But then, a miracle happens. You stop angsting about the plot holes, the character issues, and fall into the book again. Because that kick-a$$ ending you pictured from the very beginning is coming. You can feel it. By the last couple of chapters you and your characters are doing an intricate forest faerie dance, and bluebirds are twining all the loose threads together in a magical beautiful bows that you hadn't even seen coming!

As the expectant couple, you're looking forward to that amazing day:

 

photo credit: ::: M @ X ::: via photopin cc

photo credit: ::: M @ X ::: via photopin cc

The Birth (aka: The End)

You did it! You typed THE END, and your book was born! (except for the 14 edits and rewrites).  Yeah, you have all that baby weight to lose (put on due thanks to stress, spoonfuls of peanut butter and remaining plopped in a chair for months).

You're now in love with the hero yourself and are a little jealous that the heroine ends up with him. But you're willing to let bygones be bygones, because your characters are walking hand in hand, into the sunset.

*Sigh*

Damn, I love this book.

Or is this just MY process? They say every pregnancy is different. How is it for you?

 

Cover SweetonYou

Sweet on You, Laura's August 26 release, was completed long ago so it's now her favorite book. But don't trust a proud mom, because Romantic Times liked it too!

4 ½ Stars TOP PICK!

Drake does it again, with a terrific contemporary western. She takes this time-honored format and injects such fully formed characters and realistic scenarios that you might think it is nonfiction dealing with everything from PTSD to the aging athlete, all while giving us a wonderful romance. Just top notch. While this is part of a series, the Sweet on a Cowboy books are completely independent of each other.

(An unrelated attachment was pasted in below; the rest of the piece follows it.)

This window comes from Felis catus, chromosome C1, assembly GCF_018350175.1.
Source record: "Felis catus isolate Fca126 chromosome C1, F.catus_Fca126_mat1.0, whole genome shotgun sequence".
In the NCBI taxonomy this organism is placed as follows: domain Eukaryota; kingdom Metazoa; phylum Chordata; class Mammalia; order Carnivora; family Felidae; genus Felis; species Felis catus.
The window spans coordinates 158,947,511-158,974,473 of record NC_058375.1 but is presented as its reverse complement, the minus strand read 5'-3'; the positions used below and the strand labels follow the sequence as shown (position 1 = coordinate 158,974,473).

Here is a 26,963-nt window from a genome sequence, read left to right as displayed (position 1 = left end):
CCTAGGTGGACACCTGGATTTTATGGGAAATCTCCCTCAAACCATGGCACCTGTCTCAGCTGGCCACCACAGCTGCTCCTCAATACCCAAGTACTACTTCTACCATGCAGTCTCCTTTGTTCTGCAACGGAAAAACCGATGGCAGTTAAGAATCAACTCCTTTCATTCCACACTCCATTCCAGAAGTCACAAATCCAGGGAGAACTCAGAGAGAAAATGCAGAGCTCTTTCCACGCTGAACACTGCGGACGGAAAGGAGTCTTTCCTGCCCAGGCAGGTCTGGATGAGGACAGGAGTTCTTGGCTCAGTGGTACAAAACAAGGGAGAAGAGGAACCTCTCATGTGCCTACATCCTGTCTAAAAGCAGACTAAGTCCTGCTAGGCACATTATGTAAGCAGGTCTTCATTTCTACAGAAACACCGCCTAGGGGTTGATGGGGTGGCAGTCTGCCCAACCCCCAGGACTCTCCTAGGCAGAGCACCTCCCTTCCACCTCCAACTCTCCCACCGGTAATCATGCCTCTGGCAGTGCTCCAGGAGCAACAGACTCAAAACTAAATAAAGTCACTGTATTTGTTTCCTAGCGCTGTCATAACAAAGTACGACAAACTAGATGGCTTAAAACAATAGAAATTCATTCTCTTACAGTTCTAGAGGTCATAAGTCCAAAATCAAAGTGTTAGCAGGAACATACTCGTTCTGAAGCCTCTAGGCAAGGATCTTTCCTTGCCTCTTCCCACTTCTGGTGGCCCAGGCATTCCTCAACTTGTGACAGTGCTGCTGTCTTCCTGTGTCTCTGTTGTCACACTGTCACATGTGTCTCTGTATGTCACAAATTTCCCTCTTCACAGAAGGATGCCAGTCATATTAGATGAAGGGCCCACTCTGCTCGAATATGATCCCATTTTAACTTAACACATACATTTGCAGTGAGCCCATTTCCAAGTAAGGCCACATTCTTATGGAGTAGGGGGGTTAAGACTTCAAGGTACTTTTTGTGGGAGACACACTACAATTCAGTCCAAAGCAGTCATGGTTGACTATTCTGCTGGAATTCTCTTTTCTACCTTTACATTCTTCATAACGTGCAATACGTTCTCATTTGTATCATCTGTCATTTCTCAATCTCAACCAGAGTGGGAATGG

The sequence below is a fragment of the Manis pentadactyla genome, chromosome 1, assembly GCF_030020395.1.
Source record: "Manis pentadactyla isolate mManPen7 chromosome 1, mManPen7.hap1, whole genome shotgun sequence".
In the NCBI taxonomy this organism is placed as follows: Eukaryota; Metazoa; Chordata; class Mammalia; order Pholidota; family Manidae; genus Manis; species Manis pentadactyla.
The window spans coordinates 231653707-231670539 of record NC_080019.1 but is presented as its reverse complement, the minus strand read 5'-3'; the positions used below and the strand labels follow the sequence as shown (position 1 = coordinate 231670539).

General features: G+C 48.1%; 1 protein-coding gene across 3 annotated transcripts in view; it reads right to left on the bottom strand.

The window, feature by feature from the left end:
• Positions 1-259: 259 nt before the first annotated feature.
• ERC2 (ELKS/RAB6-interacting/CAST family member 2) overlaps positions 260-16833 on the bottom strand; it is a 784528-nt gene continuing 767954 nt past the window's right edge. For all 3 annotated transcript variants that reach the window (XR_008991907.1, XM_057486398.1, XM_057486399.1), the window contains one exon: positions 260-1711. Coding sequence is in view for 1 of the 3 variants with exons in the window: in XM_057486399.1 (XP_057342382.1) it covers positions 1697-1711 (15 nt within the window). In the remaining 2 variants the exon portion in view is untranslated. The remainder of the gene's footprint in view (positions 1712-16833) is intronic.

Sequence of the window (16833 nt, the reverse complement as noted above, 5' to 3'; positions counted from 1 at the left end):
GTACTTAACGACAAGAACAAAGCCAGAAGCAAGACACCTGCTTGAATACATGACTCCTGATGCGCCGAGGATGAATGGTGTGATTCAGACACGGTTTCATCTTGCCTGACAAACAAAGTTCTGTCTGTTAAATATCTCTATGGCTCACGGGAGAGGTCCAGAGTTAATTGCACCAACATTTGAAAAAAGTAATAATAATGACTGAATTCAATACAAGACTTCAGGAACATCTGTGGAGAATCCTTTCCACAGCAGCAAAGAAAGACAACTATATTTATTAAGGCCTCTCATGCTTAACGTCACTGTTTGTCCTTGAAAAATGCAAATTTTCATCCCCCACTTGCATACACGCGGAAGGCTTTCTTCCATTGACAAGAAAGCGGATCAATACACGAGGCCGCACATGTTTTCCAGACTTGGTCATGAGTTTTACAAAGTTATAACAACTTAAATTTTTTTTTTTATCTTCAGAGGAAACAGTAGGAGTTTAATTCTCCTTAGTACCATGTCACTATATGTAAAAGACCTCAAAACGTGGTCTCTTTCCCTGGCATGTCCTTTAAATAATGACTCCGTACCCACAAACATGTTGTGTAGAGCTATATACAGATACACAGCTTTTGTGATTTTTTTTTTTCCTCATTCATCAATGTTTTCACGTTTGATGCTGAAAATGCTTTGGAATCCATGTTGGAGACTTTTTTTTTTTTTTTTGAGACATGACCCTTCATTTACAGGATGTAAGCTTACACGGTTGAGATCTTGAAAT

‘*******************

SUMMARY: Army medic Katya Smith is unable to get past the experience of losing a fellow soldier. She can’t go back to her unit until she can keep from melting down, so she takes a job as a medic for the pro bull riding circuit in an effort to recover her mojo. She doesn’t expect to become attached to the sport or the riders, especially the king rider of them all, Cam Cahill. Cam is a two-time world champion, but those years have taken a toll. It is time to retire, but he can’t imagine himself off the circuit. Katya does wonderful things for his body, but he is not certain he is ready for the things she does for his heart. She has made it plain this is a temp job, but if he could get her to stay, he can see a whole new future.

 

 

36 responses to “Book Pregnant: The Five Stages of 'Birthing a Story'”

  1. Great post, Laura! W/a new release, I feel like I'm the mom to a newborn and a one-year-old. The analogy works!

    • LauraDrake says:

      Do you hate yours while you're writing them, Lorrie? I didn't used to, but with the deadlines, I find I do. Luckily, it's a feeling that goes away.

  2. olderwriter says:

    Absolutely pretty much the same. I just finished and wrote the end to one of mine this morning. And I cried. I always do that.

  3. pmillhouse says:

    Holy Catfish - what a great analogy, Laura. Yes, that's SO the process - never thought of it this way, but definitely, yes.

  4. Orly Konig-Lopez says:

    I'm feeling like an elephant at the moment with a 640 day gestation period. Oy!